As LIV Golf continues to build its collection of golfers by attempting to raid current talent from the PGA Tour, they quietly made a move over the weekend that may have gone a bit unnoticed but could have the most long-last implications of anything that's happened in the last two months. They went after the future.
had already announced his intent to return to Stillwater, Oklahoma, for a super senior year (an additional year of eligibility granted amid COVID-19), but the LIV contract number clearly ballooned to the point that he was forced to change his mind.in the World Amateur Golf Rankings, Eugenio Lopez-Chacarra out of Oklahoma State, who will make his professional debut in its Portland event later this week. Chacarra
Here's a portion of his most recent Instagram post explaining the decision.
In April, I announced that I wanted to play another year at Oklahoma State and I was excited to continue playing for Coach Bratton and Coach Darr and with all of my teammates. However, I recently received an opportunity I could not turn down. It is one of those trains that pass once in a lifetime.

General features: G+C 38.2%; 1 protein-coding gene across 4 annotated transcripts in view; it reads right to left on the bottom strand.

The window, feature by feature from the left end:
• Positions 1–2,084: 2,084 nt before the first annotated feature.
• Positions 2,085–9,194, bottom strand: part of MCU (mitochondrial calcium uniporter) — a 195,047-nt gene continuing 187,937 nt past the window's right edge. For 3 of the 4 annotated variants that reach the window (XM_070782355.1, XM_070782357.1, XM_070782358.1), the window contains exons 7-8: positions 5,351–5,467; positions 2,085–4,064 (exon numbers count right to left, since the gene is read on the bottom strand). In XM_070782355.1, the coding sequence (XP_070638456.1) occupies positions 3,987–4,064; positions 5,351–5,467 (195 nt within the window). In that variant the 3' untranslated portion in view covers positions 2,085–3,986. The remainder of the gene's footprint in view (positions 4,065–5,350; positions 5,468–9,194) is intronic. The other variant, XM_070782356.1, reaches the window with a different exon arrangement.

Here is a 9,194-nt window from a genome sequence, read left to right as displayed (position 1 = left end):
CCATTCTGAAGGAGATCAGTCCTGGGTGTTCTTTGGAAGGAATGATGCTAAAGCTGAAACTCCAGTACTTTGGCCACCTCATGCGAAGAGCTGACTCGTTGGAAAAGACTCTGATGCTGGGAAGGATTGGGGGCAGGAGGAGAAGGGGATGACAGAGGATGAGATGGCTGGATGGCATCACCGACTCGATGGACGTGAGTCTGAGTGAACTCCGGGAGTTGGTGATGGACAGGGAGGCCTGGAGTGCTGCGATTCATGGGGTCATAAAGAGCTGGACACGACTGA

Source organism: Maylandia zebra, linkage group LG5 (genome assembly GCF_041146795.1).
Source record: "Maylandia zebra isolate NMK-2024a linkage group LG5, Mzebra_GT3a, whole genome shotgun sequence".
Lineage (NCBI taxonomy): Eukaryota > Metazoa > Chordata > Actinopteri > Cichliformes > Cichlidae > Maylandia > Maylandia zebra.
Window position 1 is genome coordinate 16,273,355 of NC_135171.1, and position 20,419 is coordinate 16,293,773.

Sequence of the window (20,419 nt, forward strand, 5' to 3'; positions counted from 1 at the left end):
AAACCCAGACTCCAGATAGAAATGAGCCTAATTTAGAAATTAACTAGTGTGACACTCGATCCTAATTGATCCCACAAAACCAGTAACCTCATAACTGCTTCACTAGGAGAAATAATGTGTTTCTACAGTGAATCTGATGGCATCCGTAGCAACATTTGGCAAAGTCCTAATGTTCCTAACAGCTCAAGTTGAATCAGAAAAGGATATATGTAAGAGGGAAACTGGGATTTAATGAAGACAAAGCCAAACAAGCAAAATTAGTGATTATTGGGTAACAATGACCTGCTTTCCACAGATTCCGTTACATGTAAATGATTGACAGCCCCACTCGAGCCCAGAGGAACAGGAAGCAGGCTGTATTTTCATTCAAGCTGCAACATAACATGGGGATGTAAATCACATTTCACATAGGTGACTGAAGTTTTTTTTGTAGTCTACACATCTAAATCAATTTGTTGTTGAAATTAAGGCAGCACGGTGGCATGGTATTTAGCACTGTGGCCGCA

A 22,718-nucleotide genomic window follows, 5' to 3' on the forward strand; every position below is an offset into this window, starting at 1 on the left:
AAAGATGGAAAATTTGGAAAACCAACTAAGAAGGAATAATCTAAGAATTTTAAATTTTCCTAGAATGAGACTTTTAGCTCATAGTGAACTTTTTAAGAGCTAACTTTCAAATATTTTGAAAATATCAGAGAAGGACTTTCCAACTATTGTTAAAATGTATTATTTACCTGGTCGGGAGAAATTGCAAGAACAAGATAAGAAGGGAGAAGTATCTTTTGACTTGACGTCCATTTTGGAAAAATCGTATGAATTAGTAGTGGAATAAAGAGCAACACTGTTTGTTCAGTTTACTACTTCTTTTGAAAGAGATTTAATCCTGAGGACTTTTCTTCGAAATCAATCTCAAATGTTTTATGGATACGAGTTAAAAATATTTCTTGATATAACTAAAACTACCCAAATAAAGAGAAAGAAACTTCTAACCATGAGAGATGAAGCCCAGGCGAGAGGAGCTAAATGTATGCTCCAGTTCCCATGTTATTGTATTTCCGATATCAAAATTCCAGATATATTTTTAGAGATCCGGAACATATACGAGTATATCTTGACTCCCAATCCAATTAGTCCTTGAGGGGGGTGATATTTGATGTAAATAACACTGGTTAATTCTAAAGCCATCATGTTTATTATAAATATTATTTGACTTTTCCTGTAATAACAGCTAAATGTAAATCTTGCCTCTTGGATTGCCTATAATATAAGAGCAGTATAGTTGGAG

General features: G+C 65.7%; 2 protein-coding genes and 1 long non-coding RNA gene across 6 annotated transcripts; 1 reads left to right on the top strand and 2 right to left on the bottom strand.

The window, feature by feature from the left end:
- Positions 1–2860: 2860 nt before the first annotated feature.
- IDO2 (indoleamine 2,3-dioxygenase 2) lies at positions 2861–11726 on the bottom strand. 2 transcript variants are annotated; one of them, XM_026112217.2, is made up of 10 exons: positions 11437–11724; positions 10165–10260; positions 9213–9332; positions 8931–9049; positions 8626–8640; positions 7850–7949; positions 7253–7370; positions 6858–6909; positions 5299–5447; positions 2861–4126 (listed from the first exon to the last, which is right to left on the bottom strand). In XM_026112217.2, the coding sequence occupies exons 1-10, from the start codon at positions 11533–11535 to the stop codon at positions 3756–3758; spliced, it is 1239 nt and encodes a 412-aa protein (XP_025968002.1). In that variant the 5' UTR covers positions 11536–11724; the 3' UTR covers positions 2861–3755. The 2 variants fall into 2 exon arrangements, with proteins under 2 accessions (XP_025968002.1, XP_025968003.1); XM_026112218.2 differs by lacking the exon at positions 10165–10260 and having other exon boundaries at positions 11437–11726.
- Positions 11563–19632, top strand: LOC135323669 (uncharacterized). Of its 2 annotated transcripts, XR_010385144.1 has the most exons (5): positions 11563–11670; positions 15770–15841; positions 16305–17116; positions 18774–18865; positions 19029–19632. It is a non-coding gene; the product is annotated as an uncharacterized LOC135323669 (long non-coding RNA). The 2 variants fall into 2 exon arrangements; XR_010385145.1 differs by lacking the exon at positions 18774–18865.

Chacarra is not wrong about the once-in-a-lifetime part. Though the figure is unknown, Chacarra almost certainly got a contract tantamount to what Texas star and fellow Big 12 first-teamer Pierceson Coody was reportedly offered. Coody described his salvo from LIV Golf as "a multi-million-dollar offer."
Setting aside whatever your opinions of the Saudi Arabian-backed LIV Golf, this development represents a massive problem for the PGA Tour as it relates to a future pipeline of the best golf talent in the world.
Currently, the PGA Tour has a narrow path into its ecosystem in which a four-year college player must finish in the top five in the designated PGA TourU standings to earn automatic status into its minor league system, the Korn Ferry Tour. The routes for those who finish outside the top five are even more constrictive.